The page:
A slide from Proctorio’s training materials, detailing how the system measures “suspicion levels” while students take exams.
Students’ and educators’ objections to exam proctoring software go beyond the privacy concerns around being watched and listened to in their bedrooms while they take a test. As more evidence emerges about how the programs work, and fail to work, critics say the tools are bound to hurt low-income students, students with disabilities, students with children or other dependents, and other groups who already face barriers in higher education.
Every day for the last week, Ahmed Alamri has opened ExamSoft and attempted to register for the practice version of the California state bar exam. Every time, the software’s facial recognition system has told him the lighting is too poor to recognize his face. Alamri, who is Arab-American, has attempted to pass the identity check in different rooms, in front of different backgrounds, and with various lighting arrays. He estimates he’s attempted to verify his identity as many as 75 times, with no success. “It just seems to me that this mock exam is reading the poor lighting as my skin color,” he told Motherboard.
Alamri isn’t alone. Law students around the country are organizing to fight against the use of any kind of digital proctoring software like ExamSoft on bar exams. In California, two students have filed an emergency petition with the state supreme court requesting that it cancel the exam entirely and institute a new form of assessment. A similar effort is underway in Illinois, while Louisiana, Oregon, and Wisconsin have already scrapped their upcoming bar exams as a result of student pressure. Other states, including New York, are fumbling for solutions as deadlines for the exams quickly approach; at one point, New York’s test proctor announced it was going to ban the use of “desktop computers” to take the test.
In their petition, the students say the use of ExamSoft discriminates against people of color because facial recognition technology has been shown on numerous occasions to be worse at recognizing people with darker skin tones, and particularly women of color. The California bar exam would require test takers to verify their identity with facial recognition checks eight separate times, according to the petition, and a single failure would end the test.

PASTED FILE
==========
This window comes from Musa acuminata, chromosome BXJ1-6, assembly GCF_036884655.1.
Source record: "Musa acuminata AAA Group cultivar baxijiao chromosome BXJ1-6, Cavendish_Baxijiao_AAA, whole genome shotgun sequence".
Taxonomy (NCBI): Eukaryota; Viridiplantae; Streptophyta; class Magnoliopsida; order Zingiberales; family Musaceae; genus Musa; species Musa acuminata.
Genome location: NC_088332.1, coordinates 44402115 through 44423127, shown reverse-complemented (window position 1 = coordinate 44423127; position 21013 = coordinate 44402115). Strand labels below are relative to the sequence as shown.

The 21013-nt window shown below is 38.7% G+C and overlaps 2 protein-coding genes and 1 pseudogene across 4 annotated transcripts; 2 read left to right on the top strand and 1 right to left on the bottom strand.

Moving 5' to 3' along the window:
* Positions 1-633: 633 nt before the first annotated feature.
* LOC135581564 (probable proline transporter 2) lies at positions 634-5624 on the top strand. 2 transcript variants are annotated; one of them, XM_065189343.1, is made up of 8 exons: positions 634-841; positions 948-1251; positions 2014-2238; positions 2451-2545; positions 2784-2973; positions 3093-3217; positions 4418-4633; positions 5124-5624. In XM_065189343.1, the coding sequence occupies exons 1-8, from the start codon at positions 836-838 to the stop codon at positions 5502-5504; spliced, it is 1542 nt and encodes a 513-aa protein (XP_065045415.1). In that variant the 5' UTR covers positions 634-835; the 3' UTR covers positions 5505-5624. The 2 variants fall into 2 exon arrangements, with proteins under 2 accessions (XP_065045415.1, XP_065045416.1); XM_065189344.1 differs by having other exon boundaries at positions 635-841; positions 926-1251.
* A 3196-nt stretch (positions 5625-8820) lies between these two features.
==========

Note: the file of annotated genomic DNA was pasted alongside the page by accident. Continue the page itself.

The petitioners also conducted a survey of 1,413 law students who were preparing to take the bar exam. “78.8 percent of African-American/Black respondents, 91.7 percent of Alaskan Indian or Native American respondents, 71.5 percent of Asian/Pacific Islander respondents, 81.4 percent of Southwest Asian North African respondents, and 75.9 percent of Latinx, Latino/a, Hispanic respondents” reported that they either would not have reliable internet during the exam, or were unsure whether their connection would be reliable.
“They aren’t taking into consideration people from underprivileged communities,” Alamri said. “This sort of online exam is really measuring a person’s generational wealth and not their knowledge of the law.”
Another major point of contention between proctoring companies and university communities has been the algorithmic techniques the software uses to detect potential cheating.
In training documents Proctorio provides to universities, the company explains that its software determines whether a test-taker’s “suspicion level” at any given moment is low, moderate, or high by detecting “abnormality” in their behavior. If a student looks away from the screen more than their peers taking the same exam, they are flagged for an abnormality. If they look away less often, they are flagged for an abnormality. The same goes for how many keystrokes a student makes while answering a question, how many times they click, and a variety of other metrics. Variation outside the standard deviation results in a flag.
That methodology is likely to lead to unequal scrutiny of people with physical and cognitive disabilities or conditions like anxiety or ADHD, Shea Swauger, a research librarian at the University of Colorado Denver’s Auraria Library who studies educational technology, told Motherboard. “These coders are defining, mathematically, the ideal student body: how often it does, or doesn’t do, these certain attributes, and anything outside of that ideal is treated with suspicion,” he said.